Roger Fisk, who is credited with making Barack Obama a super brand, will speak at the International Government Communication Forum, which opens in Sharjah today. Image Credit: Supplied

SHARJAH: With the stage set for the eighth edition of the International Government Communication Forum (IGCF) 2019, which is opening in Sharjah tomorrow (March 20), several global leaders and government officials and communication experts are in town for the two-day conference.

Among them is Roger Fisk, the high profile marketing and communication strategist who is credited with playing a key behind-the-scenes role in making US President Barack Obama a super brand.

In an exclusive interview with Gulf News ahead of the forum, he talks of how governments can effectively motivate people to play a more active role in the development process, in keeping with the forum’s theme — Behavioural change towards human development.

What are you expecting from the IGCF?

I very much look forward to my participation in this important conference. The UAE is such a dynamic place, really at the crossroads of Europe, Africa and Asia, and I hope to share a fraction of insight compared to the many things I hope to learn.

Generally speaking, why do some government strategies fail in communicating their objectives?

I don’t know that there are failures per se, but probably some serious missed opportunities. Governments need to shed the 20th century model of communications, where it is a one-way street of pushing out information and thinking that the exercise is done as soon as you hit send, and embrace the 21st century model where it is more about a relationship and dialogue than it is about information alone.

As communicators we want our audiences to react, and the question then is, are we prepared for the reaction? Have we made the budget and staffing decisions necessary to have a back and forth with our clients, customers, and voters? Another way to think of this is to focus on the person not the product; who is your audience, where do they get their news, where are they living their online lives? Then go out and connect with them where they are already conducting their online daily routines.

You’ve been involved in game-changing campaigns which are regarded as the best run presidential campaigns in the history of US politics. Did it occur to you at some point that your strong communication strategy embodied some risks?

I believe that honesty and hard work are the keys to any successful communications plan. We like to think that our customers or clients react to us logically, when in fact their core judgement is one that reflects our sincerity and authenticity. If someone is selling a faulty product or breaking the law, no communications plan is going to change that. Whereas, if a communications plan is honestly based on the value you provide then it will build trust. This also comes into play with social media since many people believe social media can help change perceptions. It really cannot, it can make good impressions better, or bad impressions worse, but if you are a polluter and you mount a social media campaign about how you are a responsible steward of the environment you are wasting your time and money. To your question on risks, I try to only get involved in efforts where the product (in a recent case meaning the product was Barack Obama) was authentic and really was who he presented himself as. Once I got to that point of understanding I was unconcerned with any risk of his being unable to deliver.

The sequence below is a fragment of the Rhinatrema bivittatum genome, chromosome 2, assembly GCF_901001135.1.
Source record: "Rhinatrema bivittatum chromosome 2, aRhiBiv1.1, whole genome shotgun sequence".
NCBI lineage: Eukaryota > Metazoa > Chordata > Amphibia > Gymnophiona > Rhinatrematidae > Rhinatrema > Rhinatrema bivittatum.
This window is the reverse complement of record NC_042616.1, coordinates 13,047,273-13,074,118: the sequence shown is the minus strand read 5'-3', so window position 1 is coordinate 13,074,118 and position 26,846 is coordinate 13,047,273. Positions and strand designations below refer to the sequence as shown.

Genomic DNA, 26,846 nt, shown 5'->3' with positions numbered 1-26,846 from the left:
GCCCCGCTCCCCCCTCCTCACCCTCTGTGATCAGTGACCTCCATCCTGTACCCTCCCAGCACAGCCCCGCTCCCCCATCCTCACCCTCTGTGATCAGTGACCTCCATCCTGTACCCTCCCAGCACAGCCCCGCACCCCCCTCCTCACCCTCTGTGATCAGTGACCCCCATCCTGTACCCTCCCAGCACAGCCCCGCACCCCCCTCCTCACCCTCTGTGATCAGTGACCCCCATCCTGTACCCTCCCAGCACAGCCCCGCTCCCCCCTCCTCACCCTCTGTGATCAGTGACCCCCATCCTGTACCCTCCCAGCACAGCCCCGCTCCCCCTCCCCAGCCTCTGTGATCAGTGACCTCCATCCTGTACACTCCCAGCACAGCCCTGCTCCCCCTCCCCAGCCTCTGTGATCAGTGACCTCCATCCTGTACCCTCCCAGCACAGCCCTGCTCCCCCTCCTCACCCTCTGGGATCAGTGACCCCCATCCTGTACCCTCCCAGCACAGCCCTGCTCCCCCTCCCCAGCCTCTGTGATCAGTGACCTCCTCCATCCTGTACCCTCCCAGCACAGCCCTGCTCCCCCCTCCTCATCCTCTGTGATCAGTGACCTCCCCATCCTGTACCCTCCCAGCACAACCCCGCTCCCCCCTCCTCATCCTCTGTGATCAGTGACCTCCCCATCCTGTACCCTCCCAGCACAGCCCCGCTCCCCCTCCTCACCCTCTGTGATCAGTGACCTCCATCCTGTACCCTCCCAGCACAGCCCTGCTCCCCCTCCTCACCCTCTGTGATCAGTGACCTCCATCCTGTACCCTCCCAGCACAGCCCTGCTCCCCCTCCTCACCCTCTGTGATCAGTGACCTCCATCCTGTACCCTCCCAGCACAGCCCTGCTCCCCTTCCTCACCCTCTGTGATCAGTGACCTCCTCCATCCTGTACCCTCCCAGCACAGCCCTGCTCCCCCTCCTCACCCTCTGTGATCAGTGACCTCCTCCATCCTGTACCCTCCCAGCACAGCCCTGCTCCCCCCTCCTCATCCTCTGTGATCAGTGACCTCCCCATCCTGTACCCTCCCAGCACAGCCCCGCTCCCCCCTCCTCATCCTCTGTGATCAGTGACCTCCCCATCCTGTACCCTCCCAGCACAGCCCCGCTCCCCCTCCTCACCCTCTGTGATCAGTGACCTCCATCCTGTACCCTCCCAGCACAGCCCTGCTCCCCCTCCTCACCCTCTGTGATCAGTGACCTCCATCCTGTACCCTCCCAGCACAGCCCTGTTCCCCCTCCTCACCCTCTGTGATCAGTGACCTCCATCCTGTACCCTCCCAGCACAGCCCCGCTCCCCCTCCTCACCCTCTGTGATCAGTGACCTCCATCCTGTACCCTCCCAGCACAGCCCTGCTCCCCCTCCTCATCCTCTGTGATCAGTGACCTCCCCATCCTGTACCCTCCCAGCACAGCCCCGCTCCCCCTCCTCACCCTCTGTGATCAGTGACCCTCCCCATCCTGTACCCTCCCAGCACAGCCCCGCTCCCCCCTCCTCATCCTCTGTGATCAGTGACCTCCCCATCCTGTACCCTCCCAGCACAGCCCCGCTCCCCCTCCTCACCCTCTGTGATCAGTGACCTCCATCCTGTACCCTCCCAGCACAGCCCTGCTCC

Do you believe governments can really influence change in peoples’ behaviour? Or a top-down approach/strategy is necessary to make a real change?

I put much more faith in bottom-up campaigns than I do in top-down. For example, if I wanted to get information out to the public about how common-sense preventive health care makes sense for their health, finances and professional life, I would look to engage people and voices that look and sound like the audience I envision. Simply having a government expert say “eat healthy food” is a much different exercise than showing how a young family on a tight budget can still eat healthy food and avoid health risks. Again, start with the person rather than the product. I call it thinking backwards and I have yet to encounter a situation where it does not work much better than simply pushing out information or having experts tell people to do something. This is probably the most exciting trend in communications and marketing and I’m proud to have played a small role in its development. Now I’m just trying to keep pace with how rapidly it is changing and becoming more effective.